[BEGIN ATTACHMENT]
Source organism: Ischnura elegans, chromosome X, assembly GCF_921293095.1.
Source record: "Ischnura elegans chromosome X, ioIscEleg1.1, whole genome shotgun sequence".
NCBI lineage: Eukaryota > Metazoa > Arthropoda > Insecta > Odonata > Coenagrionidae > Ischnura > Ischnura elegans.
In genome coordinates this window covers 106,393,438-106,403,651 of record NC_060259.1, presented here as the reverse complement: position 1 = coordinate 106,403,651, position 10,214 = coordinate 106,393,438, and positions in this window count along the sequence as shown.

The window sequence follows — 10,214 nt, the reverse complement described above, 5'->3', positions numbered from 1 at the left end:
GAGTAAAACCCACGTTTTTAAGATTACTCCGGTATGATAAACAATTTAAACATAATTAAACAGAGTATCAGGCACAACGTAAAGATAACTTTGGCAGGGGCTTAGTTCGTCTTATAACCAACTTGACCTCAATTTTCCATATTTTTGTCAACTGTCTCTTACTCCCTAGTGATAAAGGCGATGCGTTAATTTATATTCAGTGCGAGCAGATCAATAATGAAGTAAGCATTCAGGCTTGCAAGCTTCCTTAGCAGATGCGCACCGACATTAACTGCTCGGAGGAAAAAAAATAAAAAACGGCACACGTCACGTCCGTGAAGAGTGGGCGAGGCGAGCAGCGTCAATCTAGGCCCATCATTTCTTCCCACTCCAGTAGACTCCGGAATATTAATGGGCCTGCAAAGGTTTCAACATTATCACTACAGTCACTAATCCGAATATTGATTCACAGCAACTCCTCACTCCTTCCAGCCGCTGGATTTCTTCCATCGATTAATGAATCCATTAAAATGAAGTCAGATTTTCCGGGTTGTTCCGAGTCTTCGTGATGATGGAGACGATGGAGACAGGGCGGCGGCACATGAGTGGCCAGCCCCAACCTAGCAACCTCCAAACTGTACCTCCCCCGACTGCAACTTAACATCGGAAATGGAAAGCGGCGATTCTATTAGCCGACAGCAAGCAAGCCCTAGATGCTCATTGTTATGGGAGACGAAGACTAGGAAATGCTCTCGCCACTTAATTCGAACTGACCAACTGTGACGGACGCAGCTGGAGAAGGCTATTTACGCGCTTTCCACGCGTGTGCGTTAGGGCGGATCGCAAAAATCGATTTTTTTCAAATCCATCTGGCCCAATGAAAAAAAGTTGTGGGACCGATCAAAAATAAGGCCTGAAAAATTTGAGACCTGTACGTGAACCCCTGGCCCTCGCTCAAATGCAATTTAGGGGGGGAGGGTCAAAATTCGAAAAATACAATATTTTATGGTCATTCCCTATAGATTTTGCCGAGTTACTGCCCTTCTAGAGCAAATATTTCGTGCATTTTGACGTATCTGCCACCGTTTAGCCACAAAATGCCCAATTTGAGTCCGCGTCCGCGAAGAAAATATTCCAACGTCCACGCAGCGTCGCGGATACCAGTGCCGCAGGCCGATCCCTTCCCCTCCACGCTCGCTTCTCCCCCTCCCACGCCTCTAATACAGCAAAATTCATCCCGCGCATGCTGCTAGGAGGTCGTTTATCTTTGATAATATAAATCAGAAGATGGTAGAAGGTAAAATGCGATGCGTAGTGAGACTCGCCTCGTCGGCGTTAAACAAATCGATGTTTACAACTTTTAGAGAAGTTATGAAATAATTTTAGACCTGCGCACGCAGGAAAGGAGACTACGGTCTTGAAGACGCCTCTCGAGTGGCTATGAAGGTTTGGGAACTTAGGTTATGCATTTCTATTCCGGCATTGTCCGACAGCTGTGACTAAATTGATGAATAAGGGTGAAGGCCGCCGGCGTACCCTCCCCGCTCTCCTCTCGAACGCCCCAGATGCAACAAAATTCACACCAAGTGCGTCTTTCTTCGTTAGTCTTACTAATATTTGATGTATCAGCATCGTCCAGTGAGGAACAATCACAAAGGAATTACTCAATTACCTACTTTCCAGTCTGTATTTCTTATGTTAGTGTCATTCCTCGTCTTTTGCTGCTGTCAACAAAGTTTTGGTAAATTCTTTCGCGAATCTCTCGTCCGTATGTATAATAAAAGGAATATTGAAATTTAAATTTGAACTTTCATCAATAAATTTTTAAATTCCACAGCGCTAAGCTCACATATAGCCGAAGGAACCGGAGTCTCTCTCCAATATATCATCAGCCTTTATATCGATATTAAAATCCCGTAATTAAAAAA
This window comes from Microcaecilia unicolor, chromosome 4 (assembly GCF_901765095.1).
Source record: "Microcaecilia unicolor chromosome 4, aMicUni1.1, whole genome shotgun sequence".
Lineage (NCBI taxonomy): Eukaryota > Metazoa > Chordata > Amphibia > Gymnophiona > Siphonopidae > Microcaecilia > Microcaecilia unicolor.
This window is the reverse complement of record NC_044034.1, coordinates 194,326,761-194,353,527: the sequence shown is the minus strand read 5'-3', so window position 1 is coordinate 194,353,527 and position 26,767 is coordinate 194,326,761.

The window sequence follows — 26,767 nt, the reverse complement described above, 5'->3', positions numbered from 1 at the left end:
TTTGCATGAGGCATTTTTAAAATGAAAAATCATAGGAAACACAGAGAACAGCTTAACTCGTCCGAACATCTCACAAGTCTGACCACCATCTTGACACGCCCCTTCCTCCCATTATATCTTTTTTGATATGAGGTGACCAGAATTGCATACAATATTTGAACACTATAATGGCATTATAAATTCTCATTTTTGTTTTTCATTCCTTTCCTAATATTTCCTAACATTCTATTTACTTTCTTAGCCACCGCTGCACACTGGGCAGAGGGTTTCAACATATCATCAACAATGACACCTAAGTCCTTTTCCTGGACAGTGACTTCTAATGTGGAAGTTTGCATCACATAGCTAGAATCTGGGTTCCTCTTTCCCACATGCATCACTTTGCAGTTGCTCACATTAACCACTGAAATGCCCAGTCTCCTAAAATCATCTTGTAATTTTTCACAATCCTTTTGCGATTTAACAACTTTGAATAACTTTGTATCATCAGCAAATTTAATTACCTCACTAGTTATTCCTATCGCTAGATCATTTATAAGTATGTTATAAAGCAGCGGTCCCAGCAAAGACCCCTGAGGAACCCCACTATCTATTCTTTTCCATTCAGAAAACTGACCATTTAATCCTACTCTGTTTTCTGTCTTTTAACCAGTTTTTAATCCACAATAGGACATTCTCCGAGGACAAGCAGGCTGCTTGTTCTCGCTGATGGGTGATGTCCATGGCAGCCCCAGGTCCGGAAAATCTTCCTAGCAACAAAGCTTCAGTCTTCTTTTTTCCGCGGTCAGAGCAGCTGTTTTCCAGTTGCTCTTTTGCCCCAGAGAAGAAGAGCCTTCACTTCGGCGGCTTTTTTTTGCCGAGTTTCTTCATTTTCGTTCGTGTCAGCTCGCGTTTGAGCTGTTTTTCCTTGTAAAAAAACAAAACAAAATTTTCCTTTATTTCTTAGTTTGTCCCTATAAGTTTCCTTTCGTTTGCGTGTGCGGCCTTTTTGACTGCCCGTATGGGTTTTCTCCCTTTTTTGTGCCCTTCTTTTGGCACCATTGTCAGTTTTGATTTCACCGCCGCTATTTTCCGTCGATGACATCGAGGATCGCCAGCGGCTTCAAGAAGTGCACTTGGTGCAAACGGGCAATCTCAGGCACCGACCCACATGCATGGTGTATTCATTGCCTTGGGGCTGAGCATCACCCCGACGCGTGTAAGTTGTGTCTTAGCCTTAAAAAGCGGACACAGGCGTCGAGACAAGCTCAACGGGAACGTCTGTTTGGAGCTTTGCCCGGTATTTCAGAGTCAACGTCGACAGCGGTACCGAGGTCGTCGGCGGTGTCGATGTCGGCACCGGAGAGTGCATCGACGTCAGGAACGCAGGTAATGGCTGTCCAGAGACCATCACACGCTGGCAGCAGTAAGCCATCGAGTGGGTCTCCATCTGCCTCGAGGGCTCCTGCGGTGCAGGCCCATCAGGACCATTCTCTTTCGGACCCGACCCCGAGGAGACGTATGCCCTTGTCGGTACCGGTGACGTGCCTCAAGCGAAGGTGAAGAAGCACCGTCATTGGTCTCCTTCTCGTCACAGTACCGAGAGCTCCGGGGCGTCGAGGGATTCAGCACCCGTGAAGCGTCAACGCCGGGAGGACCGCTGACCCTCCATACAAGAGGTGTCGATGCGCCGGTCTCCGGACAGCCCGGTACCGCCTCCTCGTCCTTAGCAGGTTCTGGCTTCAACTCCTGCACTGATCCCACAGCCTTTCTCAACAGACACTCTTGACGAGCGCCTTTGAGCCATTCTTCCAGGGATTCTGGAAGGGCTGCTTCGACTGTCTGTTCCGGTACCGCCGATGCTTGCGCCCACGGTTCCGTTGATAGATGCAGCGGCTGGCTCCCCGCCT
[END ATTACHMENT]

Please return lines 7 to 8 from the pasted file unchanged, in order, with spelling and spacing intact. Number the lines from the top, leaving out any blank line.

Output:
This window comes from Microcaecilia unicolor, chromosome 4 (assembly GCF_901765095.1).
Source record: "Microcaecilia unicolor chromosome 4, aMicUni1.1, whole genome shotgun sequence".